Macromolecules, Vol.35, No.1, 126-134, 2002
In situ rheo-NMR investigations of shear-dependent H-1 spin relaxation in polymer solutions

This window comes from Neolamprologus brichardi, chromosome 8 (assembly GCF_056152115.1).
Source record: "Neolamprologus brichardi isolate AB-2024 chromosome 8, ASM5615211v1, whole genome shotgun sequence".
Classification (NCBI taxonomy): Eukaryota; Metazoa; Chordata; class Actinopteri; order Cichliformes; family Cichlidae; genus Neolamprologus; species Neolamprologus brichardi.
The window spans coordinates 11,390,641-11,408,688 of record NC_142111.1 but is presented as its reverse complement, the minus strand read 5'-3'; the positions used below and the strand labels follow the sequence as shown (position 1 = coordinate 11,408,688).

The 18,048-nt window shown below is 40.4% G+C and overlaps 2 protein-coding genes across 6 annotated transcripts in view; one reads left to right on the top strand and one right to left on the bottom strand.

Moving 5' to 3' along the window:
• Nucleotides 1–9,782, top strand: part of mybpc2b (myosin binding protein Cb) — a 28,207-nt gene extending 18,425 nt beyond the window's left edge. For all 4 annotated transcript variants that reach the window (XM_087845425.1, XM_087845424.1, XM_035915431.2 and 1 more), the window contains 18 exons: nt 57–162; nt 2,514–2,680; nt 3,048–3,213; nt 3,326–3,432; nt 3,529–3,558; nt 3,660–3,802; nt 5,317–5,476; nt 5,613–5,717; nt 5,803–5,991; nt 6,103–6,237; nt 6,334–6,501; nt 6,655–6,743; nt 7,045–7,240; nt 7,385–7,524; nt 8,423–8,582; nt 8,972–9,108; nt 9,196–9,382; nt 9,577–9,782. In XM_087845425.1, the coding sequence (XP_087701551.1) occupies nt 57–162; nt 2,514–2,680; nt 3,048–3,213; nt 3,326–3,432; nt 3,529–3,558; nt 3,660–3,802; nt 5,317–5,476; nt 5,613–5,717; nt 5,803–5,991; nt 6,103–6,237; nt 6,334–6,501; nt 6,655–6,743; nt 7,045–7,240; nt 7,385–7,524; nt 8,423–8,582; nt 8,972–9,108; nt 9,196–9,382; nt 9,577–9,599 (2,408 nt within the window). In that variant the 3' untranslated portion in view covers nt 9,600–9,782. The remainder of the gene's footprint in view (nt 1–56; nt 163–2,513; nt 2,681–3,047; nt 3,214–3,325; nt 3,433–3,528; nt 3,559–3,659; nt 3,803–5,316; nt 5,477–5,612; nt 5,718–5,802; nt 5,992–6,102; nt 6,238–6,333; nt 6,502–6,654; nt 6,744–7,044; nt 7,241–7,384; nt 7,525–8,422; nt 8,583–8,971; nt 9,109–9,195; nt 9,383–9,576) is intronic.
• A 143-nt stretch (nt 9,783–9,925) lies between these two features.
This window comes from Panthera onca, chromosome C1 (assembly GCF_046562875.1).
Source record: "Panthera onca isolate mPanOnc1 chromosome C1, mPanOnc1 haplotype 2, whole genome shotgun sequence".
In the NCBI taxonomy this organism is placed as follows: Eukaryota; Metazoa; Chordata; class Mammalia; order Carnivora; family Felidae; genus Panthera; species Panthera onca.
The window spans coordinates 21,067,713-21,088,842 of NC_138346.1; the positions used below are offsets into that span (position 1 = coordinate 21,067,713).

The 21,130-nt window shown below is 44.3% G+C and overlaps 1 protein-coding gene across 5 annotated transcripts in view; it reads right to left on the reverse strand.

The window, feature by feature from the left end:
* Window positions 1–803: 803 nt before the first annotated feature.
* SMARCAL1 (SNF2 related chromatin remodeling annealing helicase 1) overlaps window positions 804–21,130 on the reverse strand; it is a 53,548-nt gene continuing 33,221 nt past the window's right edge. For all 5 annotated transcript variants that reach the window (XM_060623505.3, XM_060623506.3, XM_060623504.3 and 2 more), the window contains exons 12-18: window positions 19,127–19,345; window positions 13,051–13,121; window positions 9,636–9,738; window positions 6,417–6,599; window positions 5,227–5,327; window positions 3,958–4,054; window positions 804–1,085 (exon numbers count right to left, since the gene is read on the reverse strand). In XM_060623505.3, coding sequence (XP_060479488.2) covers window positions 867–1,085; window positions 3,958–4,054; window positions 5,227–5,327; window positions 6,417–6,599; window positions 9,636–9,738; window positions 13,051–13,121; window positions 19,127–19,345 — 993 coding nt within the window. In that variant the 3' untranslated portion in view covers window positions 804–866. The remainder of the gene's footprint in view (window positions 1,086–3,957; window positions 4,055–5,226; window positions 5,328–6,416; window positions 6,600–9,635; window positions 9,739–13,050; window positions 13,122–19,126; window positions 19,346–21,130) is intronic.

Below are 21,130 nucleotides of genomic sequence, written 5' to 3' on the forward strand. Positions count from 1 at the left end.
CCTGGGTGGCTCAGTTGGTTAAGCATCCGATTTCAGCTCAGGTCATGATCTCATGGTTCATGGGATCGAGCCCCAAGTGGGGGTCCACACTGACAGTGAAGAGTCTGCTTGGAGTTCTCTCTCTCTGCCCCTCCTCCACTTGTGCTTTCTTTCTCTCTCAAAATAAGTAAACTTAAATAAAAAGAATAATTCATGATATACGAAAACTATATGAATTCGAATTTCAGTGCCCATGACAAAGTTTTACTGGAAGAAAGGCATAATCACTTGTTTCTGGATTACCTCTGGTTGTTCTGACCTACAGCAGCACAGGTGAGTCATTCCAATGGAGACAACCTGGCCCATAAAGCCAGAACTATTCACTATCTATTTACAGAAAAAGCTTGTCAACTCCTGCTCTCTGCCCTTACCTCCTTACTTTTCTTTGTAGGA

The NMR response of a polymeric fluid to the application of shear field has been studied by using specially designed shearing devices conforming to a couette geometry. We show that an air-driven high-resolution liquids sample spinning arrangement, available on any high-resolution liquid-state NMR spectrometer, is easily adapted to set up a couette cell and impart shear rates ((gamma) over dot) of ca. 18-450 s(-1) on polymer solutions of low viscosity. This simple but elegant method has allowed us to conduct in situ rheo-NMR relaxation experiments on poly(acrylamide) solution where we observe large changes in proton spin-lattice relaxation times in the sheared state of the polymer. The enhanced relaxation rates are rationalized on the basis of the release of entanglements due to breaking of intermolecular hydrogen bonds, which decrease the rotational correlation times for the molecular motions. By identifying from the 2-D NOESY experiments that the molecular mobility occurs in the long correlation regime (omega (0)tau (c) much greater than 1), we gather evidence from in situ rheo-NMR measurements that the imposition of shear reduces the motional correlation time tau (c) with increasing shear rate. We also find that the restoration of relaxation times, upon cessation of shear, is seen to occur over a much larger time scale (ca. 20 h). This has been interpreted by taking recourse to the postulate of the slow re-formation process in the framework of the energetically cross-linked transient network model (ECTN) proposed recently by our school.